Now, having read this from the perspective of a cineast first and an admirer of his music second (if that means anything), I of course particularly cherished the rich anecdoes and the treasure trove of first hand accounts sprinkled across these pages, as relating to motion pictures small and large, well and lesser known alike. And while his friendship and collaboration with the likes of Sergio Leone or Elio Petri take a center stage, the book offers so much more. Morricone is a cineast, and despite his intellectualism he is not above popular culture either, admitting to watching soccer games on sundays just the same as having Shakespeare theater subscriptions for his family. It’s his rich experience having worked with multiple TV and movie directors, that makes this a particularly fascinating way of learning about the industry: from the point of view of the sought-after composer. I found myself looking up a lot of titles on Letterboxd as I went through this tome.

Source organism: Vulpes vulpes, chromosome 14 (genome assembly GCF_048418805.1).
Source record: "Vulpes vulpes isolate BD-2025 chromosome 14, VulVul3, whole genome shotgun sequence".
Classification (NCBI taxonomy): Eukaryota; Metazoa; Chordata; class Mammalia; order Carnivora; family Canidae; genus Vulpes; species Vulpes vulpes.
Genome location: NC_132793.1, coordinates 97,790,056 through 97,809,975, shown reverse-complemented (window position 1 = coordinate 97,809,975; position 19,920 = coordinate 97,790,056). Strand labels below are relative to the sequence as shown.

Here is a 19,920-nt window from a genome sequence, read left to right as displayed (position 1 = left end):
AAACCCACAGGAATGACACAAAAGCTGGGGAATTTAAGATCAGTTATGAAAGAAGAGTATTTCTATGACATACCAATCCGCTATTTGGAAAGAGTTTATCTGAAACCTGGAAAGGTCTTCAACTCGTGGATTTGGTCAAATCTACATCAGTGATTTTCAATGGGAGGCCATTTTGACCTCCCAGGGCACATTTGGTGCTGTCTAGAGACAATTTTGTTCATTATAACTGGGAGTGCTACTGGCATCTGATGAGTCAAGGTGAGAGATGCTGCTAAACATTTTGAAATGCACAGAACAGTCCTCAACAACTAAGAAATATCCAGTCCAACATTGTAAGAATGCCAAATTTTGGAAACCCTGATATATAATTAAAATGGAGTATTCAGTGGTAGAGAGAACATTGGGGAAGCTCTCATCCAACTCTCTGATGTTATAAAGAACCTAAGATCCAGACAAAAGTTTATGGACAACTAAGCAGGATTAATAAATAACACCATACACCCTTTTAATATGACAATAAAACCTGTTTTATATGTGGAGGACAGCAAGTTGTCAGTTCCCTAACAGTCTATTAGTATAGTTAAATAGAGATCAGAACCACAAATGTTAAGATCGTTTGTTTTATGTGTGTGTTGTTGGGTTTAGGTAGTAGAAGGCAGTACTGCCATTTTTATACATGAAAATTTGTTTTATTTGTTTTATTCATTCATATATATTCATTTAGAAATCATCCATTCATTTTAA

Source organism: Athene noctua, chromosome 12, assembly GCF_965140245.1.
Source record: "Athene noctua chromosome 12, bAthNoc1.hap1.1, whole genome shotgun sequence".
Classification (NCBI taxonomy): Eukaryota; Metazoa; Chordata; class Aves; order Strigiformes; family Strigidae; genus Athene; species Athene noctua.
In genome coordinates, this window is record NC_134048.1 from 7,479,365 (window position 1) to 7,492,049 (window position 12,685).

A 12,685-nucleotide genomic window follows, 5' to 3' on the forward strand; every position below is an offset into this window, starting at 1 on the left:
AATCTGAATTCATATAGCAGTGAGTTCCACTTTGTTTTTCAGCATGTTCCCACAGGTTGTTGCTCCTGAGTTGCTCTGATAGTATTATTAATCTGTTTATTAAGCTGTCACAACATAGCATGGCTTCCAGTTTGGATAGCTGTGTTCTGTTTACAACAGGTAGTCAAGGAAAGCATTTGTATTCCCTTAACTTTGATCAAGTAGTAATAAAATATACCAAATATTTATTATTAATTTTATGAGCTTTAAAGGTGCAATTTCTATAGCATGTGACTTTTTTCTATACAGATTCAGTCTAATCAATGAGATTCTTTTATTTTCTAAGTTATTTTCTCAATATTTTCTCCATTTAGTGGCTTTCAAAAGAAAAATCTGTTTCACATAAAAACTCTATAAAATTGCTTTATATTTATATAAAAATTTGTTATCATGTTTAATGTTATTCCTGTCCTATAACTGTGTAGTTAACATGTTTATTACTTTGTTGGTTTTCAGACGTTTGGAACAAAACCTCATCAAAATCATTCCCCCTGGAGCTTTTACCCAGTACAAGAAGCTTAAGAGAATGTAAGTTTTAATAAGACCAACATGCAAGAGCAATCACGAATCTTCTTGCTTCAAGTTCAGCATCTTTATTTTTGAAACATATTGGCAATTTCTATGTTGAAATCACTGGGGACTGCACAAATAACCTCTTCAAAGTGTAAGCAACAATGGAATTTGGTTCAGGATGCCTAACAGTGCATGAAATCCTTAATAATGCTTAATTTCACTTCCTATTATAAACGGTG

Now if there are themes in de Rosa’s conversation with Morricone, then one of them I found most interesting is the frequent return to the question of where his life as a composer oscillated between composing original, absolute music and furthering his urge to experiment and research, and on the other hand his composing of film scores and other contract work. It seems to me Morricone has always tried to blend the two, and at times caused or suffered conflict due to conflicting interests when it came to music he was hired to do. Today he is credited with some notable advances in music and film scores especially, introducing sounds and instruments where there previously had not been such, and bridging – as I mentioned before – the supposed high with the supposed low brow elements of music. In that latter context especially it is interesting how Morricone himself describes his take on the commercial in his work, considering his financial safety no ealier than the early 90s and relying heavily on the support of his wife especially, but also his high output, especially in the 70s.